Sunday, October 30, 2005

The Education Congregation

This excerpt from a post at The Wake-Up Call does give one pause for much reflection:
Teachers are priests. We do the same work. We bring the ages to a new generation. We conjure wonder if not miracles, and bear witness to the challenges of reformation. We fuel the engines of enterprise, including spiritual, and we are demonized by the unruly lords who rule us.

If Shakespeare, Einstein, or Churchill, in their prime, became New York City teachers and performed in the classroom on a par with their other contributions to civilization, they would categorically be hauled in on disciplinary charges and fired for incompetence. These priests would have bucked the micro-managers whose authority is so absurdly higher than their talent. The discrepancies and implications are most stark in education.

The Bard might have been caught shortening, lengthening, or for some cause articulable to him but indefensible to his superiors in the non-meritocracy, the ten-minute mandated "mini-lesson."

Maybe he indulged an original approach to the compulsory five-minute "journal entry" activity, or volunteered on any given Thursday an insight not officially approved by the modeling "literacy coach." Perhaps his room did not boast a print-rich bulletin board like Abe Lincoln would have known, or he was guilty of dominating his lessons to his people, the children, as Moses did. The final blow may well have been his storage of portfolios on a shelf instead of a ledge.

Leonard Bernstein, the late composer and conductor of the New York Philharmonic, was America's premier musical artist ands educator of the last century. He was a priest. Fifteen years of his hypnotic lecture telecasts for children were recently released on DVD. His style was dynamic but unorthodox, arresting but irksomely idiosyncratic. Genius is adamant and will not be compromised. All history's great teachers were geniuses.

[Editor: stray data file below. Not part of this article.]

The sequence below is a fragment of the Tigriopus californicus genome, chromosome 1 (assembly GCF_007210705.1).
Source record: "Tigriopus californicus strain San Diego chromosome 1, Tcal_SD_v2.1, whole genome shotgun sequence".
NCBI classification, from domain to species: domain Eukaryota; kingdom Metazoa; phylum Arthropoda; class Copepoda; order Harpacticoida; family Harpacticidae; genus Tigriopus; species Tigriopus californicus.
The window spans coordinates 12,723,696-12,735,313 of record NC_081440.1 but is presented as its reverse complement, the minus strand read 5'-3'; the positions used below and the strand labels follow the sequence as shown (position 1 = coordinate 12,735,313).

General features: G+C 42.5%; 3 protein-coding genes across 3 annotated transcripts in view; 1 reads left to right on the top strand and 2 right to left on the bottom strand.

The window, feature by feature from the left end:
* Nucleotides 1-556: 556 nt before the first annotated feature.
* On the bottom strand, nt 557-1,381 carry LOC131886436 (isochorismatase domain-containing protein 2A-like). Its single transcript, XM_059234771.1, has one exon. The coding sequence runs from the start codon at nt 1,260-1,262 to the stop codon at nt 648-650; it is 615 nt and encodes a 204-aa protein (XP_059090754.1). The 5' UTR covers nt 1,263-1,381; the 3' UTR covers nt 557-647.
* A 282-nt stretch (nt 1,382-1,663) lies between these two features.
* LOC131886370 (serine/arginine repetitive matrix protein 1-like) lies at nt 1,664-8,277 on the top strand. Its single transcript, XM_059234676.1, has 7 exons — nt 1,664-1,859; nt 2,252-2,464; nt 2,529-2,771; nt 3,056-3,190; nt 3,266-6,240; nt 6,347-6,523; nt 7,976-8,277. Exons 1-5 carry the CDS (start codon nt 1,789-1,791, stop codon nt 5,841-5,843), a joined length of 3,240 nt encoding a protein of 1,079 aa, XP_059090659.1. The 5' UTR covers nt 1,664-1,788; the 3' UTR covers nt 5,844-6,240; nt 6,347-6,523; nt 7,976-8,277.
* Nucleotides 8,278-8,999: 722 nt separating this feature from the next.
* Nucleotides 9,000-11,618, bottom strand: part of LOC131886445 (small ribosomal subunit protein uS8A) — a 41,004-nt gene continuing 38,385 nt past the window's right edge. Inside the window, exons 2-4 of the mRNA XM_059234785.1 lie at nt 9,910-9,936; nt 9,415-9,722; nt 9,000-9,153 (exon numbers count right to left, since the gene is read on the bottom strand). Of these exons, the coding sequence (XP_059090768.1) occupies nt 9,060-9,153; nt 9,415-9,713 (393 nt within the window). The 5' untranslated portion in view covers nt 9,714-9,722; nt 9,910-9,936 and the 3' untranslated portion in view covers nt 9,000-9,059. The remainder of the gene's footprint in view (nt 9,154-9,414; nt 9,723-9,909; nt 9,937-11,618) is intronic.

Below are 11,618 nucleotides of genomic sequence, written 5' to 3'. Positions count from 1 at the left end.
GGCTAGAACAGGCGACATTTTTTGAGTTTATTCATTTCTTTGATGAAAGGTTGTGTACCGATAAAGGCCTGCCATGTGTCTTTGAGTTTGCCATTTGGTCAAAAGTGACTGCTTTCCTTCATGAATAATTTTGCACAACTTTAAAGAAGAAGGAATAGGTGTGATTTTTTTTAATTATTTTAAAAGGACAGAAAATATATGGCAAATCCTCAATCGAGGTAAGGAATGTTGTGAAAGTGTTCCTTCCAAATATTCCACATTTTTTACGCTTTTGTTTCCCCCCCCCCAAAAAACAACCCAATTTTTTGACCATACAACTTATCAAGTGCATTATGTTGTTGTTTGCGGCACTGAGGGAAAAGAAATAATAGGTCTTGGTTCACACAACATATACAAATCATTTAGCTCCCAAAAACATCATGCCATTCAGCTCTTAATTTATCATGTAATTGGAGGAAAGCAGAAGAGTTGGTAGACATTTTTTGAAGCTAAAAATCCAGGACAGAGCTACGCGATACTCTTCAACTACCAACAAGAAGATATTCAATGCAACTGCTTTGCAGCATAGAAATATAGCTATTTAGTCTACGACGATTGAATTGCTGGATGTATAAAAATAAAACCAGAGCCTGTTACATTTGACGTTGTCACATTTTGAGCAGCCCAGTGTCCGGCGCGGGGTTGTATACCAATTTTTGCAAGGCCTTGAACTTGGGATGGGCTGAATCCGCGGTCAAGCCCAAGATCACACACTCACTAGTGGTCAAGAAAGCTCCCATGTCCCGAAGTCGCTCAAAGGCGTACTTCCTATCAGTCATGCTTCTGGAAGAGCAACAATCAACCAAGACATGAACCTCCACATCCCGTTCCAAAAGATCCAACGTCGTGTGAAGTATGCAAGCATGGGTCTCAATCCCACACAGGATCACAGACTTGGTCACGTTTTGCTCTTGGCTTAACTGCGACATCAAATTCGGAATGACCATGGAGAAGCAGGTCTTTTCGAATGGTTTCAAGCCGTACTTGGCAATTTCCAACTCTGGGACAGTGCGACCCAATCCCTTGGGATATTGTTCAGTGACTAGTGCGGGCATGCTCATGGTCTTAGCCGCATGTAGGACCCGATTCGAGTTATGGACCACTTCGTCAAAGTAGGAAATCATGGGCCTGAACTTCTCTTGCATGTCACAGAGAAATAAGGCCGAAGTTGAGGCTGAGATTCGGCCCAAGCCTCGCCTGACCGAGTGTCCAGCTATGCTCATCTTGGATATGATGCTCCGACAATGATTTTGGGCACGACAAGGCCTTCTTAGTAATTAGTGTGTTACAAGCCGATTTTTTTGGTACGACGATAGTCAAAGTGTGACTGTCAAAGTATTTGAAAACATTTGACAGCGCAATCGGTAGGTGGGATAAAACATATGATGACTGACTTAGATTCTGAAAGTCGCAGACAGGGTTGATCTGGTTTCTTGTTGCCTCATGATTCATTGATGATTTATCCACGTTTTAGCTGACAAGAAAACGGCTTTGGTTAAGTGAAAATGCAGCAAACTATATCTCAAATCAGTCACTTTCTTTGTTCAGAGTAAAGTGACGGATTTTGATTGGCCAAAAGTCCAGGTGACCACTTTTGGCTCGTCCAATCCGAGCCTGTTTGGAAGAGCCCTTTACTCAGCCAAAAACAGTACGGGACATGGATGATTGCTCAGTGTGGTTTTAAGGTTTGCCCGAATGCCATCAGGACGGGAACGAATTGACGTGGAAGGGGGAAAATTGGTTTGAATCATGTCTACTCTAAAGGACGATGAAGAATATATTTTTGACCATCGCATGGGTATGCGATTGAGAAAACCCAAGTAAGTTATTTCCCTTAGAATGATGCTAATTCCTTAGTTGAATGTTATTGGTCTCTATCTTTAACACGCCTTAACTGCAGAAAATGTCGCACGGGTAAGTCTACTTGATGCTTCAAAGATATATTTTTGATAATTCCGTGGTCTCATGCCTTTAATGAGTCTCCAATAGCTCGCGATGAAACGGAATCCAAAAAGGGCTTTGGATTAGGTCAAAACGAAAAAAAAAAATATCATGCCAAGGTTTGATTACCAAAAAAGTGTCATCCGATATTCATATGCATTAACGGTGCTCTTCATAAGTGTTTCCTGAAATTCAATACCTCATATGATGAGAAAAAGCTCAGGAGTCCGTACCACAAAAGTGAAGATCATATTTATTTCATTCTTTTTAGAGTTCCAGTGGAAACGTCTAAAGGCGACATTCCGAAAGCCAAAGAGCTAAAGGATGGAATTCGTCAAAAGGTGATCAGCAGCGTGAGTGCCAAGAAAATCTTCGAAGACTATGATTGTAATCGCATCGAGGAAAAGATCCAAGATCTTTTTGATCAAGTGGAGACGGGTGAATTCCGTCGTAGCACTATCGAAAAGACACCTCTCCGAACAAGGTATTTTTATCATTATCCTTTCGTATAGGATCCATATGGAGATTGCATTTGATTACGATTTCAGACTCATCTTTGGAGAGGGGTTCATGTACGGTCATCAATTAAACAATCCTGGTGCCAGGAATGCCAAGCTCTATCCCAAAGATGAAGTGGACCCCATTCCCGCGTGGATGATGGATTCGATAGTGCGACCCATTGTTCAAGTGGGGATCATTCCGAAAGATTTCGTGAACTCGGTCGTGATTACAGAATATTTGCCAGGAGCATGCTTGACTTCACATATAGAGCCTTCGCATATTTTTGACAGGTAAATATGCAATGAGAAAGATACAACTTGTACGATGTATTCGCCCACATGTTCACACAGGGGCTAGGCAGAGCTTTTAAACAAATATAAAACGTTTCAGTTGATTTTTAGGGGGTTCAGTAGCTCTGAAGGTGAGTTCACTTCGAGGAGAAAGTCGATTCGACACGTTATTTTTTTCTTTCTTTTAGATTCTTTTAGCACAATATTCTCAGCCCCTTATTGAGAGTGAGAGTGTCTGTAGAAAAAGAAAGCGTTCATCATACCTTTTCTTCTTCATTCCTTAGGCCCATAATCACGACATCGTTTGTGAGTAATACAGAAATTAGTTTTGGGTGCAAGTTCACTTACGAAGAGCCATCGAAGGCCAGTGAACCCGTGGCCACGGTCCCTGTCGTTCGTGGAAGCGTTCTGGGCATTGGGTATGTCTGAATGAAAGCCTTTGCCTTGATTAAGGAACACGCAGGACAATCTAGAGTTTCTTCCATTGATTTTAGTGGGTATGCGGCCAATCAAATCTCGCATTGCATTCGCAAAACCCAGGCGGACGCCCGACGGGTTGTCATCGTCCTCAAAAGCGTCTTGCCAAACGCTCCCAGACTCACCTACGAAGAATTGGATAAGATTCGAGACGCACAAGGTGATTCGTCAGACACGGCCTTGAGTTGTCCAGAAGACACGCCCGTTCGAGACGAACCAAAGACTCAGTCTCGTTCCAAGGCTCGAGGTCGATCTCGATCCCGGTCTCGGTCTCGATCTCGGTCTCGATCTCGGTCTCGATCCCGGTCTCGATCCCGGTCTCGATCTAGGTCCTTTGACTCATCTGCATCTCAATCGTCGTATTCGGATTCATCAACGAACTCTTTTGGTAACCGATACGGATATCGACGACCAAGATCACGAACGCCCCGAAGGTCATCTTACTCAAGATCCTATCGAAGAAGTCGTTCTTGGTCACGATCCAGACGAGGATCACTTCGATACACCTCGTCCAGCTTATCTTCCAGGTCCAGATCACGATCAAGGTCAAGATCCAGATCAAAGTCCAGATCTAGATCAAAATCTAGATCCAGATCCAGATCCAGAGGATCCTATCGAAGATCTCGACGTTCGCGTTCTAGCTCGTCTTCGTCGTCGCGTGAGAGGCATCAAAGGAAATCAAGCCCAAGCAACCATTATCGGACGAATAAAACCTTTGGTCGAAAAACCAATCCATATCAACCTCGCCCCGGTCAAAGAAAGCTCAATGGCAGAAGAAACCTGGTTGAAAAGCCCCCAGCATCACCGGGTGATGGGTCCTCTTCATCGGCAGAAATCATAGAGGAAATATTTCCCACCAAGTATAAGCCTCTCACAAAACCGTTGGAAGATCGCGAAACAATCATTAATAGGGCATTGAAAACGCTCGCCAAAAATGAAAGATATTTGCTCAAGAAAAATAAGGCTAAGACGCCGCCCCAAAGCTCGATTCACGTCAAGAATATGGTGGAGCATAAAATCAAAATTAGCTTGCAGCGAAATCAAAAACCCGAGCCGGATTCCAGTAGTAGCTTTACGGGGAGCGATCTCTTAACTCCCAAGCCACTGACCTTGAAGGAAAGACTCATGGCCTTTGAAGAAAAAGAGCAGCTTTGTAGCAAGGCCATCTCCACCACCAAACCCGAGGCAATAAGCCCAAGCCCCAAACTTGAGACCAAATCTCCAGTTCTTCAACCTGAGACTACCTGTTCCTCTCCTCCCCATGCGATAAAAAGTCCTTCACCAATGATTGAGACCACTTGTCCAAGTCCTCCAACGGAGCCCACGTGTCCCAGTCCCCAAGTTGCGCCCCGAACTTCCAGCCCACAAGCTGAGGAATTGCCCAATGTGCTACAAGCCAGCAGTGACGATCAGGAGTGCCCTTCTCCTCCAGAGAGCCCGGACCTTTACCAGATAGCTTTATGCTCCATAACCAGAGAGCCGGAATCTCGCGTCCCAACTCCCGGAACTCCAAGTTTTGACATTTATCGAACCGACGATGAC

Not deterred by Bernstein's "tics...sighing...fumbling...moaning", the New York Times gave it its merited rave review. If Bernstein had been a music teacher in New York City now, he would be rated "unsatisfactory" by a principal who couldn't tell a treble clef from a cocoa puff.

This "manager" would automatically be sustained by several frozen fat layers of non school-based patronage job holders with such intriguing titles as "LIS", "RIS", and "ISS." The Chancellor Klein dictatorship wrought these plums overnight. Many hundreds of these barnacles earn, as the term is loosely defined, roughly triple the pay of many of teachers. They are centurions in the Department of Education's imperial empire of thousands of specious "staff developers", principal's "mentors", "coaches" and hangers-on galore.

Reportedly many of these collaborated on the top-secret leaked seminal tome by the Department of Education: "How to Frame and Fire Teachers for Dummies."
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